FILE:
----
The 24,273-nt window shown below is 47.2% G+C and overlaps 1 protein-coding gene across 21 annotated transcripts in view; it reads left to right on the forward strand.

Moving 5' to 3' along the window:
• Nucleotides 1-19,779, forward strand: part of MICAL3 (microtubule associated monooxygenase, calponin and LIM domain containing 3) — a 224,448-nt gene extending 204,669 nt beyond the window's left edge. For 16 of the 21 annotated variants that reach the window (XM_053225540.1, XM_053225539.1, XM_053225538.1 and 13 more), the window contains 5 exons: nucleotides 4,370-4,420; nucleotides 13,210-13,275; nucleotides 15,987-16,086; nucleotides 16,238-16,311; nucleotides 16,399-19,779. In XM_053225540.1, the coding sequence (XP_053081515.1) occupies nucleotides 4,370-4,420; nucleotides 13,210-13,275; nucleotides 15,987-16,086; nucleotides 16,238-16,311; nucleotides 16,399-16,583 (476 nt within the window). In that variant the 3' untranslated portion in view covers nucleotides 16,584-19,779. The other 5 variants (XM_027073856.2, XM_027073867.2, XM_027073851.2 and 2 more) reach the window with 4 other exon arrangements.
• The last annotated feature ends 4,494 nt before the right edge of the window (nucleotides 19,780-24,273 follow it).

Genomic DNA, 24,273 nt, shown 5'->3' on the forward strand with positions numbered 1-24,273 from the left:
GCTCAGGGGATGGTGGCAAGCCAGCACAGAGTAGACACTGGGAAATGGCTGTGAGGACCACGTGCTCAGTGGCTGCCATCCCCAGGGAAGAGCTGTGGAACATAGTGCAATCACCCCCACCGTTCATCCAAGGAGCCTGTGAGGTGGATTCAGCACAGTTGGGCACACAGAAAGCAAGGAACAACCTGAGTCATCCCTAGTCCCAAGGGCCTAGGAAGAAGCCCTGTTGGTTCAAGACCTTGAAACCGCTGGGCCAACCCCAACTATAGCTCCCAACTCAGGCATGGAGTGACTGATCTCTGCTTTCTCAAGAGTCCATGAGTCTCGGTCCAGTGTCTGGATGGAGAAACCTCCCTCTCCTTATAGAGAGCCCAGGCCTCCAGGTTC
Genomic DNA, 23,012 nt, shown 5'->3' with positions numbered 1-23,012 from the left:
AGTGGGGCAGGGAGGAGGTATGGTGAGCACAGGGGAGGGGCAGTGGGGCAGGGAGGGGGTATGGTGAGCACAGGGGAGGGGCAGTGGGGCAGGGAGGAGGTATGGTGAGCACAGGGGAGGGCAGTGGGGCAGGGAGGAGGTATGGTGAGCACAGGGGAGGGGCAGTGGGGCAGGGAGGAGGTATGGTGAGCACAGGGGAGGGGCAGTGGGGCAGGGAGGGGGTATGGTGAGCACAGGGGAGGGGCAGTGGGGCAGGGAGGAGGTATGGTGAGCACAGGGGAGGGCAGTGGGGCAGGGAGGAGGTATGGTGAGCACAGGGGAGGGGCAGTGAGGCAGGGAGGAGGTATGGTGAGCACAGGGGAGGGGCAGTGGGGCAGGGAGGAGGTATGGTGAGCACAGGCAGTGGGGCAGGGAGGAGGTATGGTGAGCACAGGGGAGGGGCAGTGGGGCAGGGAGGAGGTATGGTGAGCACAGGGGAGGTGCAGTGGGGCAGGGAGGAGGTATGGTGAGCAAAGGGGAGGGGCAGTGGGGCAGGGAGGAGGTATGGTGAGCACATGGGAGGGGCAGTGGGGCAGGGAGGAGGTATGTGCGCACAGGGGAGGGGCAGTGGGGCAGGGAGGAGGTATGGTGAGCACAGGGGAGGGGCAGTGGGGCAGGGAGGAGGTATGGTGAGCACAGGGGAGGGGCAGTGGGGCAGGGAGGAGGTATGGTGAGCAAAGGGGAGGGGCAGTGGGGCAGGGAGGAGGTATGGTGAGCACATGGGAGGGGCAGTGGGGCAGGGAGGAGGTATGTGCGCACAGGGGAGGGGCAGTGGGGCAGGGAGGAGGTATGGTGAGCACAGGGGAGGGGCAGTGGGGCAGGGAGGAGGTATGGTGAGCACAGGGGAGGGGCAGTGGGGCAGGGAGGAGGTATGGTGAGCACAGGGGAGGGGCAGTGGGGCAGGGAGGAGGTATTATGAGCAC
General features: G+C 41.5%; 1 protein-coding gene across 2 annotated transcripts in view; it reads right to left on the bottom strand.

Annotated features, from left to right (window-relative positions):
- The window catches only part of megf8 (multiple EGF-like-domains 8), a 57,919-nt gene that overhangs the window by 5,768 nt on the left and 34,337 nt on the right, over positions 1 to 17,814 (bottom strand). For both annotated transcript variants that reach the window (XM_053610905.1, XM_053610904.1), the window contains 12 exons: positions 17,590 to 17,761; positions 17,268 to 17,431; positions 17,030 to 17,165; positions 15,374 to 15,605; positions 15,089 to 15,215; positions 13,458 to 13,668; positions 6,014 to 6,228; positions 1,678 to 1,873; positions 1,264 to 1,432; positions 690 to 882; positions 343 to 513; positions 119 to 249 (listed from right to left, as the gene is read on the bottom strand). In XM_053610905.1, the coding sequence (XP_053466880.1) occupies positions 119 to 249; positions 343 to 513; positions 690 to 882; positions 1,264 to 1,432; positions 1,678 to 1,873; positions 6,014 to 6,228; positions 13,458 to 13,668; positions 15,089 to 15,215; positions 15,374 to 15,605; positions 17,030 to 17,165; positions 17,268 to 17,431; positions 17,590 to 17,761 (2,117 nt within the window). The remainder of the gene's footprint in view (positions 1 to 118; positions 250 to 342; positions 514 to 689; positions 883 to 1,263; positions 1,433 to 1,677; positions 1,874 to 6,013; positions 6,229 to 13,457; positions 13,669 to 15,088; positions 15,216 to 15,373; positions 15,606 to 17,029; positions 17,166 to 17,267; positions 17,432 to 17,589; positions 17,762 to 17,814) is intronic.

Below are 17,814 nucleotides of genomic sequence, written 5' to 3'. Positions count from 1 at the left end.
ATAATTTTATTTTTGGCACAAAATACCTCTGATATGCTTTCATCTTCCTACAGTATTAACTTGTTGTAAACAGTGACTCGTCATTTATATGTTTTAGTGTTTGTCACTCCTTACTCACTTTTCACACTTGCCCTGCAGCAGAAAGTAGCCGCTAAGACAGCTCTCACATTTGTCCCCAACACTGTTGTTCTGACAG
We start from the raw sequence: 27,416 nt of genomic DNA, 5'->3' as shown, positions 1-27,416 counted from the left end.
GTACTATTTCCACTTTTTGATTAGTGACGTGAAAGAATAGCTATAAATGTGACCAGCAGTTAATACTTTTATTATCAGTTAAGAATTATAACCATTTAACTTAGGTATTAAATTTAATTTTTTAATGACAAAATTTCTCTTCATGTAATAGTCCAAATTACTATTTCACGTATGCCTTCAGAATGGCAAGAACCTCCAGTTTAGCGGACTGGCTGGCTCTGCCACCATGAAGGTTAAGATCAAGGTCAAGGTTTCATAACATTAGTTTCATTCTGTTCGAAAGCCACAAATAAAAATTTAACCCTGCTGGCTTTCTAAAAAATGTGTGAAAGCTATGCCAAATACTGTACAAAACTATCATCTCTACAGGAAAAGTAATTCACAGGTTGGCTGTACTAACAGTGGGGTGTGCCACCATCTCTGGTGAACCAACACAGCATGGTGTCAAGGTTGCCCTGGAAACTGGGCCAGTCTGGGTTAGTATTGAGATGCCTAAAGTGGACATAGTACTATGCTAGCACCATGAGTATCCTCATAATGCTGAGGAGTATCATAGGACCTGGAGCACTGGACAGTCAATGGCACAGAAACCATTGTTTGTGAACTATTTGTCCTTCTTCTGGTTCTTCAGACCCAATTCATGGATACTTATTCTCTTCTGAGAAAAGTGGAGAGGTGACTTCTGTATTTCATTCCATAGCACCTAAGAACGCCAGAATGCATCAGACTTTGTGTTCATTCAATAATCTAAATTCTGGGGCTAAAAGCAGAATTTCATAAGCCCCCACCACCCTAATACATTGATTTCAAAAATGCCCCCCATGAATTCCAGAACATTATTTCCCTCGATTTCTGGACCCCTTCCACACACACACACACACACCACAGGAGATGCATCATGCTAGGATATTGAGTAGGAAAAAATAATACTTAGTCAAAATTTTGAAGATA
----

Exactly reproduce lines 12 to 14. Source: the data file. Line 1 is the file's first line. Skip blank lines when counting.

Below are 17,814 nucleotides of genomic sequence, written 5' to 3'. Positions count from 1 at the left end.
ATAATTTTATTTTTGGCACAAAATACCTCTGATATGCTTTCATCTTCCTACAGTATTAACTTGTTGTAAACAGTGACTCGTCATTTATATGTTTTAGTGTTTGTCACTCCTTACTCACTTTTCACACTTGCCCTGCAGCAGAAAGTAGCCGCTAAGACAGCTCTCACATTTGTCCCCAACACTGTTGTTCTGACAG
We start from the raw sequence: 27,416 nt of genomic DNA, 5'->3' as shown, positions 1-27,416 counted from the left end.